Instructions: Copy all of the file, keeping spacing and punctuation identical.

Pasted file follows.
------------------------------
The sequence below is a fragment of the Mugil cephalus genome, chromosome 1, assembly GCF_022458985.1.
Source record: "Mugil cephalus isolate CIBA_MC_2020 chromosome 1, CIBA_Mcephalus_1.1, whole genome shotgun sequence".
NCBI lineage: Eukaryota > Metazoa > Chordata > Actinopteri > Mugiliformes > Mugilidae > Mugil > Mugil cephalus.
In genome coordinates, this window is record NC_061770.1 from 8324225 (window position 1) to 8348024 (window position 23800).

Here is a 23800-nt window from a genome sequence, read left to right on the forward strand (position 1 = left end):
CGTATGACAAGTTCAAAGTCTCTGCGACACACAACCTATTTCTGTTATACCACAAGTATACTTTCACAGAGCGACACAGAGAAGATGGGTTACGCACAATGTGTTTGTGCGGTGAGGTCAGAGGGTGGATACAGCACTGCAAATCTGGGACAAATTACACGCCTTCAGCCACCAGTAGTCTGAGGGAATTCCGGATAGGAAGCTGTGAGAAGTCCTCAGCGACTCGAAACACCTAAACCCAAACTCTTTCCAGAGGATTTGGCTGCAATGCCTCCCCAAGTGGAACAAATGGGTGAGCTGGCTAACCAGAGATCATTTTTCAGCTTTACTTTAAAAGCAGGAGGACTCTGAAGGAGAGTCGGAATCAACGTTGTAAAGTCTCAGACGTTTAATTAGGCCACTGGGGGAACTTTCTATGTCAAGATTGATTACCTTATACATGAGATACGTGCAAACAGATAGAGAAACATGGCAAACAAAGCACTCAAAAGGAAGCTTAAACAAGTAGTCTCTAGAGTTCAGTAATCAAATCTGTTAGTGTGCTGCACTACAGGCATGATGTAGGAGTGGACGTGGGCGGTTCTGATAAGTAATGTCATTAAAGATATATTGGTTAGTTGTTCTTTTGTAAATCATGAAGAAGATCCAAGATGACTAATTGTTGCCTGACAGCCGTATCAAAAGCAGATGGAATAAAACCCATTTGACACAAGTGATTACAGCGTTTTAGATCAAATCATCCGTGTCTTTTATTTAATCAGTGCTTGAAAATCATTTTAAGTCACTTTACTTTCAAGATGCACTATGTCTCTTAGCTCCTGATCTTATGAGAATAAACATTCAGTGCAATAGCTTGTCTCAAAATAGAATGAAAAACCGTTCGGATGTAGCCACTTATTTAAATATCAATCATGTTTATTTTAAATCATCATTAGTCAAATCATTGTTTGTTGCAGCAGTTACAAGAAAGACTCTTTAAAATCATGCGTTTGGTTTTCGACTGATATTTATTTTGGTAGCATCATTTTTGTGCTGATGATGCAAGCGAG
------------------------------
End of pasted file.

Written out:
The sequence below is a fragment of the Mugil cephalus genome, chromosome 1, assembly GCF_022458985.1.
Source record: "Mugil cephalus isolate CIBA_MC_2020 chromosome 1, CIBA_Mcephalus_1.1, whole genome shotgun sequence".
NCBI lineage: Eukaryota > Metazoa > Chordata > Actinopteri > Mugiliformes > Mugilidae > Mugil > Mugil cephalus.
In genome coordinates, this window is record NC_061770.1 from 8324225 (window position 1) to 8348024 (window position 23800).

Here is a 23800-nt window from a genome sequence, read left to right on the forward strand (position 1 = left end):
CGTATGACAAGTTCAAAGTCTCTGCGACACACAACCTATTTCTGTTATACCACAAGTATACTTTCACAGAGCGACACAGAGAAGATGGGTTACGCACAATGTGTTTGTGCGGTGAGGTCAGAGGGTGGATACAGCACTGCAAATCTGGGACAAATTACACGCCTTCAGCCACCAGTAGTCTGAGGGAATTCCGGATAGGAAGCTGTGAGAAGTCCTCAGCGACTCGAAACACCTAAACCCAAACTCTTTCCAGAGGATTTGGCTGCAATGCCTCCCCAAGTGGAACAAATGGGTGAGCTGGCTAACCAGAGATCATTTTTCAGCTTTACTTTAAAAGCAGGAGGACTCTGAAGGAGAGTCGGAATCAACGTTGTAAAGTCTCAGACGTTTAATTAGGCCACTGGGGGAACTTTCTATGTCAAGATTGATTACCTTATACATGAGATACGTGCAAACAGATAGAGAAACATGGCAAACAAAGCACTCAAAAGGAAGCTTAAACAAGTAGTCTCTAGAGTTCAGTAATCAAATCTGTTAGTGTGCTGCACTACAGGCATGATGTAGGAGTGGACGTGGGCGGTTCTGATAAGTAATGTCATTAAAGATATATTGGTTAGTTGTTCTTTTGTAAATCATGAAGAAGATCCAAGATGACTAATTGTTGCCTGACAGCCGTATCAAAAGCAGATGGAATAAAACCCATTTGACACAAGTGATTACAGCGTTTTAGATCAAATCATCCGTGTCTTTTATTTAATCAGTGCTTGAAAATCATTTTAAGTCACTTTACTTTCAAGATGCACTATGTCTCTTAGCTCCTGATCTTATGAGAATAAACATTCAGTGCAATAGCTTGTCTCAAAATAGAATGAAAAACCGTTCGGATGTAGCCACTTATTTAAATATCAATCATGTTTATTTTAAATCATCATTAGTCAAATCATTGTTTGTTGCAGCAGTTACAAGAAAGACTCTTTAAAATCATGCGTTTGGTTTTCGACTGATATTTATTTTGGTAGCATCATTTTTGTGCTGATGATGCAAGCGAG